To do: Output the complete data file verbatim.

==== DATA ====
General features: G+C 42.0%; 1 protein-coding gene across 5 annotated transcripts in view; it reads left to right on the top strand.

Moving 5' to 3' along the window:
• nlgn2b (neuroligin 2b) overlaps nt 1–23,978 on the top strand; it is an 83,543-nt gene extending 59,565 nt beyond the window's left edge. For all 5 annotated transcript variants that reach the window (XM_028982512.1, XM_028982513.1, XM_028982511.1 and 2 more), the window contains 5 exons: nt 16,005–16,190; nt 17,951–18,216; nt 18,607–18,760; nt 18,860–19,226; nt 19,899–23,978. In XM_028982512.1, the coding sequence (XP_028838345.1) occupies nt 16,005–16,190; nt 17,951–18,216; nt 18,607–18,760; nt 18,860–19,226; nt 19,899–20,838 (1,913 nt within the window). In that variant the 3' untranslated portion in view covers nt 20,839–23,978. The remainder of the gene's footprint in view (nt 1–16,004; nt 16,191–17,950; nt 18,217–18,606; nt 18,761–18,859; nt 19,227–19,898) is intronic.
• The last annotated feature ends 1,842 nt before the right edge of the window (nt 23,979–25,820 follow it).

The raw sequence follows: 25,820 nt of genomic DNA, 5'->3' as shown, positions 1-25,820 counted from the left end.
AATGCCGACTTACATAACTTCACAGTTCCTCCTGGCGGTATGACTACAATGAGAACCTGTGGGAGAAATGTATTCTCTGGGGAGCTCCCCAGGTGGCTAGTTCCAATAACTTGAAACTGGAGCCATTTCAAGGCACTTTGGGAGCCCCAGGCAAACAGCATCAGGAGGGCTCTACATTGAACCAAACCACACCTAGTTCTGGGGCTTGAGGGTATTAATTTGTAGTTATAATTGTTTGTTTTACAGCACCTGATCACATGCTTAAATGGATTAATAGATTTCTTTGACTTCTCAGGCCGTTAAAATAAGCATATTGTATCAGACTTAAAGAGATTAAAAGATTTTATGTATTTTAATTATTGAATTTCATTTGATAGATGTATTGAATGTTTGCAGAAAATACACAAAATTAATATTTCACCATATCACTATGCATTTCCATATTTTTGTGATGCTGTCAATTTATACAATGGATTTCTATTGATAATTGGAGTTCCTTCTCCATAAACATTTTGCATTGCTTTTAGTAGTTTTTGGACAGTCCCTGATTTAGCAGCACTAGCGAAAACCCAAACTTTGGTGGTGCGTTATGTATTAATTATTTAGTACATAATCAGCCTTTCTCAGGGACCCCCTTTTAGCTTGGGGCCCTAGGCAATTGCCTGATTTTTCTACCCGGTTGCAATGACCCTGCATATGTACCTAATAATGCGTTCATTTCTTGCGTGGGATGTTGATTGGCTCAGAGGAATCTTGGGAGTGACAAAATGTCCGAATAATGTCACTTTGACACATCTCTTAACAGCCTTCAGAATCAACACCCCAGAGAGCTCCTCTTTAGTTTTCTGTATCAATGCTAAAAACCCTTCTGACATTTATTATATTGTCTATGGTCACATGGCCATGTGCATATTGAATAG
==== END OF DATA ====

General features: G+C 42.0%; 1 protein-coding gene across 5 annotated transcripts in view; it reads left to right on the top strand.

Moving 5' to 3' along the window:
• nlgn2b (neuroligin 2b) overlaps nt 1–23,978 on the top strand; it is an 83,543-nt gene extending 59,565 nt beyond the window's left edge. For all 5 annotated transcript variants that reach the window (XM_028982512.1, XM_028982513.1, XM_028982511.1 and 2 more), the window contains 5 exons: nt 16,005–16,190; nt 17,951–18,216; nt 18,607–18,760; nt 18,860–19,226; nt 19,899–23,978. In XM_028982512.1, the coding sequence (XP_028838345.1) occupies nt 16,005–16,190; nt 17,951–18,216; nt 18,607–18,760; nt 18,860–19,226; nt 19,899–20,838 (1,913 nt within the window). In that variant the 3' untranslated portion in view covers nt 20,839–23,978. The remainder of the gene's footprint in view (nt 1–16,004; nt 16,191–17,950; nt 18,217–18,606; nt 18,761–18,859; nt 19,227–19,898) is intronic.
• The last annotated feature ends 1,842 nt before the right edge of the window (nt 23,979–25,820 follow it).

The raw sequence follows: 25,820 nt of genomic DNA, 5'->3' as shown, positions 1-25,820 counted from the left end.
AATGCCGACTTACATAACTTCACAGTTCCTCCTGGCGGTATGACTACAATGAGAACCTGTGGGAGAAATGTATTCTCTGGGGAGCTCCCCAGGTGGCTAGTTCCAATAACTTGAAACTGGAGCCATTTCAAGGCACTTTGGGAGCCCCAGGCAAACAGCATCAGGAGGGCTCTACATTGAACCAAACCACACCTAGTTCTGGGGCTTGAGGGTATTAATTTGTAGTTATAATTGTTTGTTTTACAGCACCTGATCACATGCTTAAATGGATTAATAGATTTCTTTGACTTCTCAGGCCGTTAAAATAAGCATATTGTATCAGACTTAAAGAGATTAAAAGATTTTATGTATTTTAATTATTGAATTTCATTTGATAGATGTATTGAATGTTTGCAGAAAATACACAAAATTAATATTTCACCATATCACTATGCATTTCCATATTTTTGTGATGCTGTCAATTTATACAATGGATTTCTATTGATAATTGGAGTTCCTTCTCCATAAACATTTTGCATTGCTTTTAGTAGTTTTTGGACAGTCCCTGATTTAGCAGCACTAGCGAAAACCCAAACTTTGGTGGTGCGTTATGTATTAATTATTTAGTACATAATCAGCCTTTCTCAGGGACCCCCTTTTAGCTTGGGGCCCTAGGCAATTGCCTGATTTTTCTACCCGGTTGCAATGACCCTGCATATGTACCTAATAATGCGTTCATTTCTTGCGTGGGATGTTGATTGGCTCAGAGGAATCTTGGGAGTGACAAAATGTCCGAATAATGTCACTTTGACACATCTCTTAACAGCCTTCAGAATCAACACCCCAGAGAGCTCCTCTTTAGTTTTCTGTATCAATGCTAAAAACCCTTCTGACATTTATTATATTGTCTATGGTCACATGGCCATGTGCATATTGAATAG